Title: 'Lady Butler at War': Painting Conflict from the Crimea to the First World War
Speaker: Dr Catherine Wynne, Senior Lecturer in English.
Elizabeth Butler, better known as Lady Butler, was Victorian Britain's leading war artist. She also has a strong connection with Hull. Butler's The Return from Inkerman (1877), her Crimean War painting, is in the Ferens Art Gallery. This is one of her most famous works and was painted at the height of her fame in the late 1870s. Butler (born Elizabeth Thompson) overcame the obstacles of gender to become an artist and she forged a career in an area (historical art) that was highly unusual for a woman. She revolutionised British war art by portraying the impact of battle on ordinary soldiers. She was loved by soldiers and championed by Queen Victoria. She also portrayed the effects of war on horses and in her early career she was compared with the French animal painter, Rosa Bonheur. It is fitting, then, that Bonheur's The Lion at Home is hung opposite Inkerman in the Ferens. This talk will focus on Butler's early career as an artist in the 1870s with The Return from Inkerman as a focal point of the discussion. It will then examine what happened to Butler's reputation and the art she produced during the First World War.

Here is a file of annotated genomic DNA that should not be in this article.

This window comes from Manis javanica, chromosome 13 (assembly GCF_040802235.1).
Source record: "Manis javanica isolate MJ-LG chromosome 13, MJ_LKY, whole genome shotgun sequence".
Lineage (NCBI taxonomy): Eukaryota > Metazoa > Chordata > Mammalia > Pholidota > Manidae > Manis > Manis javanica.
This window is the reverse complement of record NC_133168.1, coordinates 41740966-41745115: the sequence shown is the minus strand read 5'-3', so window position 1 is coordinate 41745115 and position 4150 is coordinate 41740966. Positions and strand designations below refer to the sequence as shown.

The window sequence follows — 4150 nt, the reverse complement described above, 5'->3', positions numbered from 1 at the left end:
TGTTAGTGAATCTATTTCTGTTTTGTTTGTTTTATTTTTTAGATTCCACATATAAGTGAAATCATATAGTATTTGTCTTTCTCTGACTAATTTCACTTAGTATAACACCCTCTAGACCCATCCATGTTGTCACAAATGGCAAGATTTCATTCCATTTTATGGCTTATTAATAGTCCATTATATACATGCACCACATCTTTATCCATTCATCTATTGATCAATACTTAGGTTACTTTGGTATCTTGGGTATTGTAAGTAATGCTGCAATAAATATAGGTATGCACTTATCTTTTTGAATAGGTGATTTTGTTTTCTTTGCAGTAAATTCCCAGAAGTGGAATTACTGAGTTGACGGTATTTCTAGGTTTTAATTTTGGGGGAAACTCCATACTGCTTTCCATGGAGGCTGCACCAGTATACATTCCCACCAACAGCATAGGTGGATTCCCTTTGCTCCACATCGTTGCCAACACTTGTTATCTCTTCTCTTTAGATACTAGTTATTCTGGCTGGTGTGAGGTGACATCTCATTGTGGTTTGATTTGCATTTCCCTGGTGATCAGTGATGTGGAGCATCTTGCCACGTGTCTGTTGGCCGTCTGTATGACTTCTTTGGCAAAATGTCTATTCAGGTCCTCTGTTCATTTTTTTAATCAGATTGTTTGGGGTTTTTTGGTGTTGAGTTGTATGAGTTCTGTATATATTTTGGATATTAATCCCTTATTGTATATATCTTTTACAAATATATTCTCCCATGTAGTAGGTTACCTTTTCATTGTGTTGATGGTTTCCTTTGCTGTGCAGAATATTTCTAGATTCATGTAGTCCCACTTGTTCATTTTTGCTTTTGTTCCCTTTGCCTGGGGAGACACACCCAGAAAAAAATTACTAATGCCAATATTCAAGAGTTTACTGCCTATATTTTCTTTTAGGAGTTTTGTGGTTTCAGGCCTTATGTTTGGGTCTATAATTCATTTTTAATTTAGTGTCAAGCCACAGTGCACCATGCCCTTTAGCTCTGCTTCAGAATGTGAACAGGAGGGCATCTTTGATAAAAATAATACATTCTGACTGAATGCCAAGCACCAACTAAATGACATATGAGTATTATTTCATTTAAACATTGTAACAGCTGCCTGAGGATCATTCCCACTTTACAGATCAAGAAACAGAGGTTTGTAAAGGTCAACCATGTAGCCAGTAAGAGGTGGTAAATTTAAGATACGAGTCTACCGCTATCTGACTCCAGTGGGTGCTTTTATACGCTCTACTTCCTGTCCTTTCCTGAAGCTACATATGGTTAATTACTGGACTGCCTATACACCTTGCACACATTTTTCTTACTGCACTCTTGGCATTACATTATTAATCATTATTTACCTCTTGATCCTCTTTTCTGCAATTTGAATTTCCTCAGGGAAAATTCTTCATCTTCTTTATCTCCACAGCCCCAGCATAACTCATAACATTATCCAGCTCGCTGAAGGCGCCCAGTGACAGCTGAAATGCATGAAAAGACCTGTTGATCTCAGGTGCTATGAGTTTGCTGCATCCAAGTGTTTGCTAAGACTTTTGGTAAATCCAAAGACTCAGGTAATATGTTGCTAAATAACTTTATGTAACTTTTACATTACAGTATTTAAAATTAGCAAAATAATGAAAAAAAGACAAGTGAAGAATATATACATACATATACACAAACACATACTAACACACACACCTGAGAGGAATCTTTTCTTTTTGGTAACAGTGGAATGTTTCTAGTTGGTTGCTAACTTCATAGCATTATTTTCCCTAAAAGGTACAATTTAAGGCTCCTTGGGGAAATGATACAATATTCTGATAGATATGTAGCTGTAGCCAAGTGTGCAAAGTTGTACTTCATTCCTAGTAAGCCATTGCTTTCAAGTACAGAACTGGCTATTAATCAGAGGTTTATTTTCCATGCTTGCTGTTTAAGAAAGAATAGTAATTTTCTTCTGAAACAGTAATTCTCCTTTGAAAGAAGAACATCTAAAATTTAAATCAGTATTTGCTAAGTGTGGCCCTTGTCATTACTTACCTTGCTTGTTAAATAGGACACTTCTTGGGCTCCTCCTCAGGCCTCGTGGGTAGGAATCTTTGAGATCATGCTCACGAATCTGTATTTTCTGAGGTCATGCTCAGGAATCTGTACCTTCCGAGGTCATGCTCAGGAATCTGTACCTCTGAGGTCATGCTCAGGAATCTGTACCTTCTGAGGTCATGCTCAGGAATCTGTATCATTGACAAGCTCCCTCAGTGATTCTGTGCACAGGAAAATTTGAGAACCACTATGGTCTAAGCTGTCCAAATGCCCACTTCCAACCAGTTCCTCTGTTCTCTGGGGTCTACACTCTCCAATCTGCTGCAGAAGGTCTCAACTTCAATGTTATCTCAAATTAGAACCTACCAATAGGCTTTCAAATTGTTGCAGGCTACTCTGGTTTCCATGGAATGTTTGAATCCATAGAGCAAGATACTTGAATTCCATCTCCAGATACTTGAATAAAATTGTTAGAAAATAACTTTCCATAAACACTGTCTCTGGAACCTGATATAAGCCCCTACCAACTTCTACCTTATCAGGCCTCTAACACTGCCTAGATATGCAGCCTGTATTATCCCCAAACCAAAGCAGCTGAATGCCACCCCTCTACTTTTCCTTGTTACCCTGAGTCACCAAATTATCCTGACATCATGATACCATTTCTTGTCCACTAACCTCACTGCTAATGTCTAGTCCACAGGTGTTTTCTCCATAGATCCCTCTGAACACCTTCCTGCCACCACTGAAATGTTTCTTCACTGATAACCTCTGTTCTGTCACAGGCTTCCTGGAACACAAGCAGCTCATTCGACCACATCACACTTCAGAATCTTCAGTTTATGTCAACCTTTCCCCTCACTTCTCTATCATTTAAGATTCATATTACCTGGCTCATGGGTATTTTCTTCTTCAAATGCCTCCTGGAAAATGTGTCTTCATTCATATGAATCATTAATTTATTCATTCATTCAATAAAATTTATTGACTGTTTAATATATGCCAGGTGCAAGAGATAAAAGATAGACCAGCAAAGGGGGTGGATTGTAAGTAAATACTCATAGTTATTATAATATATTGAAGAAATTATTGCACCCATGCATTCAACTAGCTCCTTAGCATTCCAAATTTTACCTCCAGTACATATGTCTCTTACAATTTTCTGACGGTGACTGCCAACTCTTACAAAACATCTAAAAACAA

About Dr Wynne:
Catherine’s recent publication is a biography of the war artist and traveller Elizabeth Butler. Lady Butler: Painting, Travel and War is published by Four Courts Press. The book was supported by a grant from the Ferens Education Trust.
Cost: Free Admission – All welcome but booking is required in order to guarantee a place and to enable us to ensure we have an adequately sized room booked for the session.
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Telephone: 01482 466585
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